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You are here : 3-RX.com > Medical Encyclopedia > Diet and Nutrition > Potassium
      Category : Health Centers > Food, Nutrition, and Metabolism


Overview & Description | Functions and Sources

Potassium is one of the electrolyte minerals. It is important in maintaining the body's acid-base and fluid balance. Potassium works very closely with sodium and chloride, which are also electrolyte minerals. These three minerals are in all fluids of the body. Potassium is found in fluids within cells. The other two are found in fluids outside of cells.


A deficiency of potassium in the diet is unlikely and generally rare. Potassium deficiency can occur because of vomiting, diarrhea and long-term laxative and diuretic use. Low potassium levels can also be caused by chronic disease and the aging process. Kidney problems can cause a severe loss of potassium. Common problems associated with low potassium levels include:

  • weakness
  • appetite loss
  • nausea
  • fatigue
  • high blood pressure or hypertension
  • irregular heart rhythms called cardiac arrhythmias
  • People taking medication for high blood pressure, such as diuretics, may need to take a potassium supplement. These individuals should consult their healthcare provider.

    The body protects itself from potassium toxicity by dissolving and excreting the mineral. In severe cases, a person will vomit, to keep blood levels within safe limits. When blood levels of potassium start to measurably rise it is called hyperkalemia. This is usually due to a specific cause such as reduced kidney function, increased protein breakdown or severe infection. If excess potassium cannot be excreted, it can cause heart problems. People with kidney problems may not be able to excrete excess amounts. They may be put on a potassium-restricted diet. They need to be careful of salt-substitutes. Salt-substitutes are usually made of potassium chloride. Regular salt is made from sodium chloride.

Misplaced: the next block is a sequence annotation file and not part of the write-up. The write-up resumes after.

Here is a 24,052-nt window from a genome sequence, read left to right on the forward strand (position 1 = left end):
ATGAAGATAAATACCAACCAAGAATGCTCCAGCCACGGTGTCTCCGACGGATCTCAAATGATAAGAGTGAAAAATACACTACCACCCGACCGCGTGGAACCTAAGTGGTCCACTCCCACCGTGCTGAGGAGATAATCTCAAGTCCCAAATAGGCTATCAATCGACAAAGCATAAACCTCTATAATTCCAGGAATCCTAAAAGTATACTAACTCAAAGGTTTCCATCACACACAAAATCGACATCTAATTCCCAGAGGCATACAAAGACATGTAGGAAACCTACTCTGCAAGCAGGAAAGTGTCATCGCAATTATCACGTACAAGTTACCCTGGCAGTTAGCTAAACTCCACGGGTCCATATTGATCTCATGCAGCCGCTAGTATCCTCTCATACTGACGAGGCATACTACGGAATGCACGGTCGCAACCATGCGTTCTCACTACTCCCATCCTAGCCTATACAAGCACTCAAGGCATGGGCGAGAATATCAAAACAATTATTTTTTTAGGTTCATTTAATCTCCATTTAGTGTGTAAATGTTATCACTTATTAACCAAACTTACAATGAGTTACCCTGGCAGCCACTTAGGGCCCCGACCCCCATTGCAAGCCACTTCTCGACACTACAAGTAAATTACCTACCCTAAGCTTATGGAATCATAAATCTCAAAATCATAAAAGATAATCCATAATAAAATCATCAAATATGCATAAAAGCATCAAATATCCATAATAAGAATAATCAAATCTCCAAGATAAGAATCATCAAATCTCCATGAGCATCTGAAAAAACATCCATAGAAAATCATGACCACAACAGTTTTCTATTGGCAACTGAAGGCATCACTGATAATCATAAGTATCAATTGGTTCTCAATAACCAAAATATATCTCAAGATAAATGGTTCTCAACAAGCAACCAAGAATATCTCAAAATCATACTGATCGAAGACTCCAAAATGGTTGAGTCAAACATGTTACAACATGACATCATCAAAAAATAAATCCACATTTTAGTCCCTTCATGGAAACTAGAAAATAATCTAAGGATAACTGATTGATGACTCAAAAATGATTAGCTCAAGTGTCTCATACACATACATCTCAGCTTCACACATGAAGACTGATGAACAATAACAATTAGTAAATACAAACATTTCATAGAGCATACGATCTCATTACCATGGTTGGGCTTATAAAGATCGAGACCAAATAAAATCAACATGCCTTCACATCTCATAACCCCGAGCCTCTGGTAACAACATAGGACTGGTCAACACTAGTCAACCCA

There is no Recommended Daily Allowance (RDA) for potassium. The minimum amount suggested for adults is 2,000 milligrams (mg) per day. Some experts suggest a level of about 3,500 mg per day to help protect against high blood pressure. The typical American adult gets between 800 mg and 1,500 mg per day. Following the Food Guide Pyramid should ensure a safe amount of daily potassium.


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    Potassium: Functions and Sources

    Author: Clare Armstrong, MS, RD
    Reviewer: Kimberly A. Tessmer, RD, LD
    Date Reviewed: 04/05/01

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